Rookie OHair Putting Troubled Past to Rest
It's the other stuff, the 'bad stuff,' that O'Hair doesn't want to discuss.
The 'bad stuff' is one reason he had a sports psychologist walking with him at Pebble Beach last week. The 'bad stuff' is why O'Hair hasn't talked to his father in two years.
O'Hair is a 22-year-old rookie on the PGA Tour with a story that will startle some, and be all too familiar to others. It's a story that millions can relate to, the story of a domineering father who had plans for his son and who went to extremes to make it come true.
When O'Hair told it before, he talked of long days on the road with his father, quitting high school to become a pro golfer at the age of 17 and then struggling to get into minor league tournaments. The two put 91,000 miles on a Ford Taurus trying to make O'Hair good enough to make the PGA tour.
Sean O'Hair talked about his father running his life with a military precision, getting him up at 5 a.m. to run and making him practice hours upon hours. When he failed - and he failed often - he would sometimes have to run a mile for every stroke he was over par during a round.
Father and son were interviewed in 2002 by '60 Minutes II' and Marc O'Hair estimated he'd spent $2 million trying to make his son into a professional golfer, selling his part of a business and moving the family from Arizona to Florida when Sean was 15 so he could attend the David Leadbetter Golf Academy.
This wasn't just fatherly love. O'Hair had a business interest in his son, and a signed contract giving him 10 percent of his son's earnings for life.
'I was in a business for 20-plus years, and I know what it takes to make a profit. You've got the same old thing. It's material, labor and overhead,' the father said, adding:
'He's pretty good labor.'
O'Hair wasn't good enough, but he grew tough trying. He came out of nowhere to earn a tour card at qualifying school in December, and now is the second youngest member of the PGA Tour.
The card came at a cost. Since marrying his wife two years ago, he's been estranged from his father. He's about to become a new father himself, and his wife's father now caddies for him.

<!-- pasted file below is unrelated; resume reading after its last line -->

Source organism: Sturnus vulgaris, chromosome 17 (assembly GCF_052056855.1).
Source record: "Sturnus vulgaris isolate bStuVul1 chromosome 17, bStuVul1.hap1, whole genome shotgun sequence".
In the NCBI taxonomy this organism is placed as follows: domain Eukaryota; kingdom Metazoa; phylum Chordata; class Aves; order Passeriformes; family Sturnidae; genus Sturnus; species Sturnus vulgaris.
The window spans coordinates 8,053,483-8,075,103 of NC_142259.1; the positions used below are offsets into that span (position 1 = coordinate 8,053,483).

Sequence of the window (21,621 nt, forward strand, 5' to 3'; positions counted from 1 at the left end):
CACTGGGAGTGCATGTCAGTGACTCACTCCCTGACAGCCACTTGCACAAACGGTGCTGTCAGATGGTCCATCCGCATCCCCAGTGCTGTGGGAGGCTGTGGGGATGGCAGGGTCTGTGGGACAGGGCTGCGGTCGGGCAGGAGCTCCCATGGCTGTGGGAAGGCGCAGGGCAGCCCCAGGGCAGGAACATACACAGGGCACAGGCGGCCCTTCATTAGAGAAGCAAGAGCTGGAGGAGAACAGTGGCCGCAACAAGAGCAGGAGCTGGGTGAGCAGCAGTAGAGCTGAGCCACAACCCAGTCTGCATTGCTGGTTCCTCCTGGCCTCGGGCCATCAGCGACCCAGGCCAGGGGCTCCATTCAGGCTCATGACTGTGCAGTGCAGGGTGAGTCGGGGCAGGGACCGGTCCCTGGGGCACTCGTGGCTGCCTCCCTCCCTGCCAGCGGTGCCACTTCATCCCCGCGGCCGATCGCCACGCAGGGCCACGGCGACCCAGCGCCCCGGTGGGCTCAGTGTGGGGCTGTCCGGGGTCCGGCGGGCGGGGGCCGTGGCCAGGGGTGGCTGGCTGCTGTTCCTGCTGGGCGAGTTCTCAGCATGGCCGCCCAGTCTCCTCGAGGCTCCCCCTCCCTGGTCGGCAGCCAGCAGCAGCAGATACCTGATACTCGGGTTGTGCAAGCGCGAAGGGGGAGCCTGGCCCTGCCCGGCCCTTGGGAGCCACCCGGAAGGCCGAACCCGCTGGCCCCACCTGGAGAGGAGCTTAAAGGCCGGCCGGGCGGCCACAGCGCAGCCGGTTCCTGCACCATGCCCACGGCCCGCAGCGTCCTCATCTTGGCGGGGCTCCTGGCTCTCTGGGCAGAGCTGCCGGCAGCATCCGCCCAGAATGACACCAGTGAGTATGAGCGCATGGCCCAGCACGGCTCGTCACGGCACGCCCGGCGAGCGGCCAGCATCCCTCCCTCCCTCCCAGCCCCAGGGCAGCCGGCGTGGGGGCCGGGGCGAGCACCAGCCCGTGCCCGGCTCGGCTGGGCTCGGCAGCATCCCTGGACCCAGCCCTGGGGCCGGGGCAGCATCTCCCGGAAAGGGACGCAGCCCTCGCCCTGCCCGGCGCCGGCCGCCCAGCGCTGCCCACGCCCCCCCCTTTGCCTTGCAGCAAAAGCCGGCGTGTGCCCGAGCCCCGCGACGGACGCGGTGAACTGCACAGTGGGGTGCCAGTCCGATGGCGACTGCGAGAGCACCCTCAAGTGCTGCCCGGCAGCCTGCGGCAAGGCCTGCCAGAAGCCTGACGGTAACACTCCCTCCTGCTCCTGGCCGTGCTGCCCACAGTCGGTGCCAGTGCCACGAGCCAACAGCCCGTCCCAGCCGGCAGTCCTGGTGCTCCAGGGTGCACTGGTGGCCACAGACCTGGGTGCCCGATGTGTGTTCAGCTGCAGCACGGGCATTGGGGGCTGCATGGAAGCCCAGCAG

And, while originally eager to tell his side of a nasty family breakup, O'Hair now politely declines to answer.
'What's been said has been said,' O'Hair said after his opening around in the Pebble Beach National Pro-Am. 'I just want to concentrate on golf now.'
O'Hair concentrated well enough last week to use a third-round 65 to earn $40,015. He needed the boost in confidence, after shooting an 83 in the first round in Phoenix a week earlier.
His father, who could not be reached for comment, boasted to Golf World magazine earlier this year that his vision of making Sean into a PGA Tour player worked even better than he thought.
It also left O'Hair with a burden he will long struggle to shed.
'The most unfortunate potential effect is the young person is going to grow up feeling valued or loved not for who they are, but for what they accomplish,' said Dr. Dan Neuharth, who wrote the book, 'If You Had Controlling Parents.'
'For the rest of your life you think you have to be a certain way for people, not just be yourself. It's hard to trust people after something like that.'
With every bit of success, O'Hair will be asked about his relationship with his father. He won't be able to escape his past, just as Vijay Singh is still linked to an alleged cheating incident 20 years later.
That's why it was troubling when his attorney-agent, Michael Troiani, threatened last week not to allow O'Hair to speak to a reporter 'when he becomes a star' because he had asked about the 'bad stuff.'
Hopefully, Troiani was trying to be protective because O'Hair hardly needs another controlling authority figure in his life. And, hopefully he has a better understanding of law than he does about the way the media functions and the world works.
You see, people want to know about O'Hair's triumph over adversity. They want to cheer when he has success, and feel his pain when he fails.